We love road-tripping around Scotland. Despite being a small country, there is just so much beauty to take in in Scotland. Because we’ve done our fair share of road trips around Scotland, we’d like to offer some advice if you’re planning your first Scottish road trip!
We’ll leave out the more standard tips for all road trips, like ensuring your car is in good working order, sticking to speed limits, checking the weather forecast, and bringing water and snacks, just to name a few. Instead, we’ll cater our tips around Scotland specifically. Let’s dive in!
1. Download Offline Maps Before Travelling
Some areas of Scotland might not have data, so before you take off on your road trip, download offline maps on the Google Maps app for where you’ll be travelling. This will ensure that even without data, you’ll know where you’re going and won’t get lost.
2. Give Yourself Extra Time to Drive to Your Destination
Google Maps may tell you that it takes 5 hours 16 minutes to drive from Edinburgh to the Isle of Skye, but don’t take it literally. Give yourself at least 7 or 8 hours to allow for stops to stretch your legs, eat some snacks, and take photos of the scenery (because you will want to stop for photos!).
A safe bet usually is to tack on at least 1 to 2 hours to the estimated driving time provided by Google Maps. This will ensure you’re not feeling rushed for time. This is also especially useful if you have to take any ferries during your road trip as you’ll want to arrive nice and early.
3. Familiarise Yourself with Driving on the Left Side of the Road
Even if you’re visiting from a country that drives on the right side of the road, it shouldn’t be too difficult to get used to driving on the left side. Your brain will (or should) automatically mirror all of the rules. The only issue that I personally found was being used to sitting on the left side of the car, so I would keep drifting too close to the middle of the road, but it’s something that can easily be adjusted.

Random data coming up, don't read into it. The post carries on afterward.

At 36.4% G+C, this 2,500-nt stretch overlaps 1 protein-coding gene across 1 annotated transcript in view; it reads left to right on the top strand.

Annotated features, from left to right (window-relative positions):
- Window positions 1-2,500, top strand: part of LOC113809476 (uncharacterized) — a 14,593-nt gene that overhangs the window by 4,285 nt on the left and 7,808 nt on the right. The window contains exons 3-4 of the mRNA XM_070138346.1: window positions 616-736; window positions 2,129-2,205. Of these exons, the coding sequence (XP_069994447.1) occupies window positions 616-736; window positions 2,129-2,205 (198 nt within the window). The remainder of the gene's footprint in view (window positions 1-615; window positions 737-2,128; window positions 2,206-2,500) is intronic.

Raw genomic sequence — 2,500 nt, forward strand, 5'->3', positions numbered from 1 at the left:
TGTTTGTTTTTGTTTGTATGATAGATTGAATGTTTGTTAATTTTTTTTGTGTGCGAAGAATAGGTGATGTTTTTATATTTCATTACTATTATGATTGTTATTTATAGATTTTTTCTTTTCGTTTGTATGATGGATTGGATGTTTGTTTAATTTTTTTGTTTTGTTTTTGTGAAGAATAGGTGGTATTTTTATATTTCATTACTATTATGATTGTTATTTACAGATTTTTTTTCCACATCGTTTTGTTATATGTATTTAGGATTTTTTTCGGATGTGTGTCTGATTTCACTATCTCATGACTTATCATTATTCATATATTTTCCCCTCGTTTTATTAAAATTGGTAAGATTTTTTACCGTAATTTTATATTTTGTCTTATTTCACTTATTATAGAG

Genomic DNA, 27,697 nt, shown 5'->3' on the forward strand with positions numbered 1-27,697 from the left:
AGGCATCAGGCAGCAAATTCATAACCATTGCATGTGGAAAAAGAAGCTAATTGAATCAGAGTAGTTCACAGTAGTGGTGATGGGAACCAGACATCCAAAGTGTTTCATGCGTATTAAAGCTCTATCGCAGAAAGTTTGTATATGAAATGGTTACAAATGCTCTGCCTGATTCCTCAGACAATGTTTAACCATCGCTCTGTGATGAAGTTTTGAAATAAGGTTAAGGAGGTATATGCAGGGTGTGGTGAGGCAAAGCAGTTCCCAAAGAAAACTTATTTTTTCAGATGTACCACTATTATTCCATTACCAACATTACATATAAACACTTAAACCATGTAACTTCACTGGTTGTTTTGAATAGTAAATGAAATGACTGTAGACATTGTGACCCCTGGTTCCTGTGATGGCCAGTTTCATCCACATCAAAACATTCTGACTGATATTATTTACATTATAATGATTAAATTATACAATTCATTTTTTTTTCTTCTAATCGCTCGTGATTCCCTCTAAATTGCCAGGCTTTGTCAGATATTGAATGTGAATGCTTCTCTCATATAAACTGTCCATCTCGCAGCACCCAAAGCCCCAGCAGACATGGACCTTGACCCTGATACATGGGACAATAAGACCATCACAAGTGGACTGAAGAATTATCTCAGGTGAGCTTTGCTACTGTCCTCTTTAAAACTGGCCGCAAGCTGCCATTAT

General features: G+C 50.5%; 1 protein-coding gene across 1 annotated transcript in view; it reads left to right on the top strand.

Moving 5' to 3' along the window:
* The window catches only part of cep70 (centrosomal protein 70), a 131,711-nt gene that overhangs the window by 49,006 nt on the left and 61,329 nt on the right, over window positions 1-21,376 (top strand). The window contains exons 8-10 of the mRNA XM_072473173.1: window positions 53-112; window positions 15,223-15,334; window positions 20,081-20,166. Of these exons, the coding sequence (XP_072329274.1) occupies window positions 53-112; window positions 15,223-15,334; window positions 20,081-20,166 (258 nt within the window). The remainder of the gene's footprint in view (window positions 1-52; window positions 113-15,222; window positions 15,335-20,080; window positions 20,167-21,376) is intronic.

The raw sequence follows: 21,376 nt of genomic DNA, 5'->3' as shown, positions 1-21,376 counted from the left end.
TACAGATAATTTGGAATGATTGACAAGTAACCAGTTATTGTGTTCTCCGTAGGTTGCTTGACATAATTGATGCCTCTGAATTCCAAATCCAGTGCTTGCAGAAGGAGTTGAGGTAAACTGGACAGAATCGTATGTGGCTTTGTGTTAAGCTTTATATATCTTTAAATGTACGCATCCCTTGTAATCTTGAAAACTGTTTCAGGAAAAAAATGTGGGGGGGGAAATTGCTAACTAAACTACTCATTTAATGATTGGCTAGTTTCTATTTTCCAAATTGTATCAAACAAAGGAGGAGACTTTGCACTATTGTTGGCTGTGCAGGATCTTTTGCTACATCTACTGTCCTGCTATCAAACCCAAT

Along with this, please understand how to use single track roads! Single track roads are quite common in rural areas, where there is – indeed – a single track road with passing places. If a car is coming towards you and the passing place is on your right side, stay on the road and let the other car go into the passing place. Of course, if the passing place is on your left side, then you should go into the passing place. There may also be instances where you don’t see a car coming until it’s right there in front of you and one of you has to back up into a passing place. Use common sense – whoever is closest to the last passing place should be the one backing up. Some exceptions may be made if you are driving on a hill.
The other thing to note is that if you are driving on a single track road and it appears a local is behind you, let them pass as they’re likely in a bigger rush than you are. You can usually spot the locals by how fast they’re driving. If a car has magically popped up in your rearview mirror, it’s probably a local!
4. If There’s a Toilet, Use It!
Scotland is not a country that was built with the intention of people taking road trips. There are no service areas dotted every few kilometres for your convenience. This is why if you happen to come across a toilet, even if you don’t need to go at the moment, use it!
Now, where might you find toilets? Grocery shops will typically have toilets you can use. Some tourist attractions do have toilets, though quieter attractions will often have signs asking for a donation in order to keep the toilets in use, so please donate if you do use them.
5. Bring Midge Repellent!
We’ve written about midges in a previous blog post. Essentially, they resemble fruit flies and come in swarms in northwest Scotland between May and September. They bite any part of your skin that is exposed, creating itchy welts.
If you will be visiting any part of Scotland that is known to have midges, be sure to bring your midge repellent! Refer to our blog post for our favourite midge repellent.
Overall, it’s most important to remember to enjoy the drive! Don’t try to rush to your destination – Scotland is an incredibly beautiful country where the drive is part of the journey.
We hope you found these tips useful! Which one did you like the best? Let us know in the comments!